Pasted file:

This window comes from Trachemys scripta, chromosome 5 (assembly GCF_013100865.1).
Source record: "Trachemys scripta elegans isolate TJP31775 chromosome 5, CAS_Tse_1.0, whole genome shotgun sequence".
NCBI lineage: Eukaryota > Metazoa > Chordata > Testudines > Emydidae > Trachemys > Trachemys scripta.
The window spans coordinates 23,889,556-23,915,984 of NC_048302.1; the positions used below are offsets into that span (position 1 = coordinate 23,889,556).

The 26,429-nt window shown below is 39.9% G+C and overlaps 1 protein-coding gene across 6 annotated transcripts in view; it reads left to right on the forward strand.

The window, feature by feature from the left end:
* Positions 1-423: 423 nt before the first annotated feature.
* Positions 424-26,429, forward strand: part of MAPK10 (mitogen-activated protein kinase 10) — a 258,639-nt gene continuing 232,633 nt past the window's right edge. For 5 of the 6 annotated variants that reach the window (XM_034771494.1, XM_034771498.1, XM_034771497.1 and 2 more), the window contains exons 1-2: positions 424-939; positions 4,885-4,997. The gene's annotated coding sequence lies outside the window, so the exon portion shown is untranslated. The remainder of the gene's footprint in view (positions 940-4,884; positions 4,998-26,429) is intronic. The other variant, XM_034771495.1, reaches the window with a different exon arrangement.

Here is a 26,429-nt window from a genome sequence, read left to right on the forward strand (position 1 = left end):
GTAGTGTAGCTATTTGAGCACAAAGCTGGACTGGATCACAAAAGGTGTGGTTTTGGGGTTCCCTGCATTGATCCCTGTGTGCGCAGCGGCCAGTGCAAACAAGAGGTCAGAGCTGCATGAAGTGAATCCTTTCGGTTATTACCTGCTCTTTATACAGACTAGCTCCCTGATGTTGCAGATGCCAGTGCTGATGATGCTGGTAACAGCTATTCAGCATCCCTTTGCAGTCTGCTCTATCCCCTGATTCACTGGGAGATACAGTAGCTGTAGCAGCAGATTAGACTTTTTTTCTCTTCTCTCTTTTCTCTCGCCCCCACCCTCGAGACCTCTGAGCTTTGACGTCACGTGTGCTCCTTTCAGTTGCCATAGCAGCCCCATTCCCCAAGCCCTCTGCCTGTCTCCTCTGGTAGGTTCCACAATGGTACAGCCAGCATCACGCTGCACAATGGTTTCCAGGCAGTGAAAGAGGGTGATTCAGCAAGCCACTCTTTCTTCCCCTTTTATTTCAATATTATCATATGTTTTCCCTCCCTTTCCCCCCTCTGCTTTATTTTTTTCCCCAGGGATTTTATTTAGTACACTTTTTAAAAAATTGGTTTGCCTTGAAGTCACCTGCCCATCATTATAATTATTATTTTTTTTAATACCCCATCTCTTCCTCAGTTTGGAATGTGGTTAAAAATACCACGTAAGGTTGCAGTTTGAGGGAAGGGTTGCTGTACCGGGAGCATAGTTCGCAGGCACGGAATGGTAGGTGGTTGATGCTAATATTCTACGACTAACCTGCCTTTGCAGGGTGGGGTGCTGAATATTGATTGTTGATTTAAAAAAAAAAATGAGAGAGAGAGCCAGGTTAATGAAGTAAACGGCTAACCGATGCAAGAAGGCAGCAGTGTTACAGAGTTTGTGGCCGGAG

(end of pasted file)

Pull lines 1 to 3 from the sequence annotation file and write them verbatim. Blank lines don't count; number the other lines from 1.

This window comes from Trachemys scripta, chromosome 5 (assembly GCF_013100865.1).
Source record: "Trachemys scripta elegans isolate TJP31775 chromosome 5, CAS_Tse_1.0, whole genome shotgun sequence".
NCBI lineage: Eukaryota > Metazoa > Chordata > Testudines > Emydidae > Trachemys > Trachemys scripta.